E-learning: If I’d known then what I know now…

A blog reader is getting started in e-learning and asked a great question around common mistakes and where she should focus her learning. This was too good to answer offline so here it is


Looking back—one month, one year or ten years—what  are the one or two things you’d do differently knowing what you know today?

  • What would you have spent more time learning about?
  • Would you have changed degrees?
  • Would you have taken the same jobs or contracts?
  • Would you have learned more technical skills? Design? Writing?

And finally, what are you focused on learning to help you remain competitive tomorrow?

32 Replies
Daniel Brigham

Sir Bruce (aka Bytor): First things first:

On Friday night they'll be dressed to kill/
Over at Dino's Bar and Grill./
Drinks will flow and blood will spill./
And if the boys wanna fight you betta let' em.

So, Bruce, I've been working for "The Man" a year now (I must say it pays well), and a lot of the "elearning" I have created is glorified presentation, not training. I suggest someone going into elearning be ok with that, because that's what a lot of us do: make PowerPoints pretty and engaging and put them in Storyline, of course.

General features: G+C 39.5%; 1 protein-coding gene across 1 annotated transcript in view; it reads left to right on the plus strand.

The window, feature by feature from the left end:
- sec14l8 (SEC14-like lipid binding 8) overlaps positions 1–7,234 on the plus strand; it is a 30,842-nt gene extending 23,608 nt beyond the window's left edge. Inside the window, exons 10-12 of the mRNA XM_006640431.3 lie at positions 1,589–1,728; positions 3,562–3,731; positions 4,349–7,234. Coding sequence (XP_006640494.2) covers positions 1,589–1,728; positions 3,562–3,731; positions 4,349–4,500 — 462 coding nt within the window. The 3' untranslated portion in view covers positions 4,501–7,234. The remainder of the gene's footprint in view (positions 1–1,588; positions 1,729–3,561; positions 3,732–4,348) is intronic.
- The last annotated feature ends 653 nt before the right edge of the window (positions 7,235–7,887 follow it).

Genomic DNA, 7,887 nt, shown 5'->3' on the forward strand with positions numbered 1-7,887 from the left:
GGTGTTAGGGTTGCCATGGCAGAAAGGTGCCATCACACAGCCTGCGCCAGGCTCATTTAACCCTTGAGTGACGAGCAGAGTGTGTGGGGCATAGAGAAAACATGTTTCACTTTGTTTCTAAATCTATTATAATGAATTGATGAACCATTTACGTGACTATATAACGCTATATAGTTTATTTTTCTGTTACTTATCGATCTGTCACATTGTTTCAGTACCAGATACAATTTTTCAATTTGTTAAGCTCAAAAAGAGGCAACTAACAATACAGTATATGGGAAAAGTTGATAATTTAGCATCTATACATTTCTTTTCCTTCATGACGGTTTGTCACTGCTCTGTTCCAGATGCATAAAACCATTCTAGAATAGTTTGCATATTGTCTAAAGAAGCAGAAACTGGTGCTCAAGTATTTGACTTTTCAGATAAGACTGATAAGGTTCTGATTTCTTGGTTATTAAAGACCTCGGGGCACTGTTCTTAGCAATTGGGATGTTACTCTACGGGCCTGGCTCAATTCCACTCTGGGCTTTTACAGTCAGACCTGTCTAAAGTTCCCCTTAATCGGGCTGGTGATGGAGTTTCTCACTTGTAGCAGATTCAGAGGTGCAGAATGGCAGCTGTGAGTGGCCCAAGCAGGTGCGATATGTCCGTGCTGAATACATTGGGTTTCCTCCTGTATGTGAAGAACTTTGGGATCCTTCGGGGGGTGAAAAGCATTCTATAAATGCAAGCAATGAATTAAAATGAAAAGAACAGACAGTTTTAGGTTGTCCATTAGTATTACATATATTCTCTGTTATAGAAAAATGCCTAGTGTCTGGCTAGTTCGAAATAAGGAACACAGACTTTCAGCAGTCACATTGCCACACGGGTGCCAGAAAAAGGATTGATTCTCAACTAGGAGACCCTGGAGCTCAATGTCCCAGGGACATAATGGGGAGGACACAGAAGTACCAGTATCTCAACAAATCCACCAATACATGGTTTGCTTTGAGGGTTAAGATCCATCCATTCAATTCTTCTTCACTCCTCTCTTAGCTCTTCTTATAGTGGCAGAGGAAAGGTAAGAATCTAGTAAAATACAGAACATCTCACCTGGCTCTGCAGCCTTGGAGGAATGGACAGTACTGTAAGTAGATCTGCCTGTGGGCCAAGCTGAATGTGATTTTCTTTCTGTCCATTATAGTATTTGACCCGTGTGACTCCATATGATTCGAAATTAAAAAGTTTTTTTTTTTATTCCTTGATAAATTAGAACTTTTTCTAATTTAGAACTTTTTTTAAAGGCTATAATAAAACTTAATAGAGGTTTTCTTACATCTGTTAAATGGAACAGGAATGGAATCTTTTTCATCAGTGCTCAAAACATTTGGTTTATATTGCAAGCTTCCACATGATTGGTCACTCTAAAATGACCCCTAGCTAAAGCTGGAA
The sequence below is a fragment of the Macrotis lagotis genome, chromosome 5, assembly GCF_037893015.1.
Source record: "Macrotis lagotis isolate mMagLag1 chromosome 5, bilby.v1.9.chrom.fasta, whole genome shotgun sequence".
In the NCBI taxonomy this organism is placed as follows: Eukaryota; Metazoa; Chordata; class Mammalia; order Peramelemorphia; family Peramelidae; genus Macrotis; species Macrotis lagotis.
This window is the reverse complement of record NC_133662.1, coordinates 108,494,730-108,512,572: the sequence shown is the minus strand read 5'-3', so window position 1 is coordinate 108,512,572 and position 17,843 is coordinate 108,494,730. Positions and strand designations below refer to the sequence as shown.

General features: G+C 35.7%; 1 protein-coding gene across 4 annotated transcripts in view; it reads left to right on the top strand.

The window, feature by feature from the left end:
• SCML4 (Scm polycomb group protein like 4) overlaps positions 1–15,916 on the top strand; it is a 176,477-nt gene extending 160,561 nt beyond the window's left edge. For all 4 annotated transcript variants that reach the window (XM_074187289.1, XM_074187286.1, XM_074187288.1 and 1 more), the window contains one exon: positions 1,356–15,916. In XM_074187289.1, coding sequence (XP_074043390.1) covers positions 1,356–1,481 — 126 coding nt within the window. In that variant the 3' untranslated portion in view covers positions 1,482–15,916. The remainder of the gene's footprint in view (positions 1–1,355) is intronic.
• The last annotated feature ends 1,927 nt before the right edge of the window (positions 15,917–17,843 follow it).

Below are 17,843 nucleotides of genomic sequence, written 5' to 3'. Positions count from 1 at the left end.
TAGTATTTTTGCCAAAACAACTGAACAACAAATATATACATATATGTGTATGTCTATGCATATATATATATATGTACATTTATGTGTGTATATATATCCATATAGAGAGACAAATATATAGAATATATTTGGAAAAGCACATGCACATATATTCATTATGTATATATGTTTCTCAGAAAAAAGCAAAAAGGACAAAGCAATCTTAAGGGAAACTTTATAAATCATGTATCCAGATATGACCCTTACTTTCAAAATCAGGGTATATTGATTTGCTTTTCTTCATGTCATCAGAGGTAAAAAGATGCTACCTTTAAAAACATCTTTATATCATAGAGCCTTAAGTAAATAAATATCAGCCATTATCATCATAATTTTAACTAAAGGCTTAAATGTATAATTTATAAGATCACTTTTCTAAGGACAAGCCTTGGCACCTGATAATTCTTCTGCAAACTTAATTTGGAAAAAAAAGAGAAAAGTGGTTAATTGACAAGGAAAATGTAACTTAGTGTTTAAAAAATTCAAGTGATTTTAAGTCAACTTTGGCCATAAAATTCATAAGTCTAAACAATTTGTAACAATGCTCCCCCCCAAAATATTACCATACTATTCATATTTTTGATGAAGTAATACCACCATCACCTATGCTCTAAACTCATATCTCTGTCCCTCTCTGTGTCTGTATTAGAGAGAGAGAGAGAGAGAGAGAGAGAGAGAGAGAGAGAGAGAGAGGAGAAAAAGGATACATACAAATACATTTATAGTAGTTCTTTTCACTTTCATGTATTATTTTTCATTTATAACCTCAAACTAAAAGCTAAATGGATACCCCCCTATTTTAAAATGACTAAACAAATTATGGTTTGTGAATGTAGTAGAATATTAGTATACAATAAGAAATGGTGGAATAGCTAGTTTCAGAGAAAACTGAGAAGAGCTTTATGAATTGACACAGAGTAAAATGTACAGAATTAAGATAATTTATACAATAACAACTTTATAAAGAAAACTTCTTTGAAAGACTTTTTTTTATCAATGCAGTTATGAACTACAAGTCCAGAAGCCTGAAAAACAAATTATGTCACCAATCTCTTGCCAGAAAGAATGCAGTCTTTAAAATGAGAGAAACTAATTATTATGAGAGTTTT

Most managers, in my opinion, don't have the time to figure out whether or not a "training" should be delivered. A higher-up said build X, and then Daniel builds it. Cranking Rush or Thin Lizzy all the while.

They call me the "working man"/
I guess that's what I am. 

Bruce Graham

Ah...you have gone over to the well-paying "Dark Side" !

Oh well - if it allows you to play Rush and Thin Lizzy all day long that makes it acceptable :)

I guess my point is that every presentation aims to teach people something - whether that be latest trends, profits, losses, sales and so on. Perhaps not "training", but certainly "learning" of some sort, no matter what is on the slides, no?

I suppose the only appropriate lyrics for you now are:

"Big money pull a million strings
Big money hold the prize"

Daniel Brigham

*Big Money got a mean streak/*
*Big Money got no soul!*

Hi, Bruce: Yes, in a nut shell, they stuff I've been creating is
presentation-based "learning." Don't get me wrong, information (especially
that of the emotional kind) can shape a person's behavior--e.g., there's a
pissed off rattlesnake under your bed, or your wife is sleeping with the
next-door neighbor.

Smart people look at a good presentation and know the information they need
to act on. Maybe I should start a thread on the value of making information
pretty. Or maybe I should get back to work?

Really good to hear from you, man.